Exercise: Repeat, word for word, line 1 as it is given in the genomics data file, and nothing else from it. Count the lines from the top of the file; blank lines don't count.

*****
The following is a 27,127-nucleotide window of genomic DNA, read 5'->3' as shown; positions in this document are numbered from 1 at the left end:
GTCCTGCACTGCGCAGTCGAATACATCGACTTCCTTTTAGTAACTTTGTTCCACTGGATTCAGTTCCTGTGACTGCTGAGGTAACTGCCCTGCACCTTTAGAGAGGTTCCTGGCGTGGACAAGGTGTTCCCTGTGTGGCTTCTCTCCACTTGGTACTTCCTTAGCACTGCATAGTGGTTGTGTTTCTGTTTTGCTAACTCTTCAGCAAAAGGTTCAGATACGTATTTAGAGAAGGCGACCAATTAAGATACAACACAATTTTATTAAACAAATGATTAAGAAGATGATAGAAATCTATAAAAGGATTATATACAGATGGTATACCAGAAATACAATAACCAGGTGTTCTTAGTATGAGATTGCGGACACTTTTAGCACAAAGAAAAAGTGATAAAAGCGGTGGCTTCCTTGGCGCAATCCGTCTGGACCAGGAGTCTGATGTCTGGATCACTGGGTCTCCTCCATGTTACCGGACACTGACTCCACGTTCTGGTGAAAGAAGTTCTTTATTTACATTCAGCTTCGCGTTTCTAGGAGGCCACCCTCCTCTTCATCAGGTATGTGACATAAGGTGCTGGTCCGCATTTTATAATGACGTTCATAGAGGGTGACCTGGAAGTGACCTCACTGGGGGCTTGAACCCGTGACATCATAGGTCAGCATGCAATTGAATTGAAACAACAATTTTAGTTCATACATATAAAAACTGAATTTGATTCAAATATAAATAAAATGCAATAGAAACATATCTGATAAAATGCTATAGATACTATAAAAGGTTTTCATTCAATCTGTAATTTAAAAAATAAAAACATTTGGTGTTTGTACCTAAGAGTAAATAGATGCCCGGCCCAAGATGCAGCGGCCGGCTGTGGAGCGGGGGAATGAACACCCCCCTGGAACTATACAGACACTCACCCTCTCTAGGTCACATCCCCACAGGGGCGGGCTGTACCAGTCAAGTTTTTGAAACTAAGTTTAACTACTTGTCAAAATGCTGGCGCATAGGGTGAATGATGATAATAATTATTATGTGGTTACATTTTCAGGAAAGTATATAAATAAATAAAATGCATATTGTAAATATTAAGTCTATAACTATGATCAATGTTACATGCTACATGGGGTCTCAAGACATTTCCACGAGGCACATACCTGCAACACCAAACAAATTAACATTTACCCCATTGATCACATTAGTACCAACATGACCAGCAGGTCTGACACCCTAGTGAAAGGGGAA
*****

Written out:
The following is a 27,127-nucleotide window of genomic DNA, read 5'->3' as shown; positions in this document are numbered from 1 at the left end: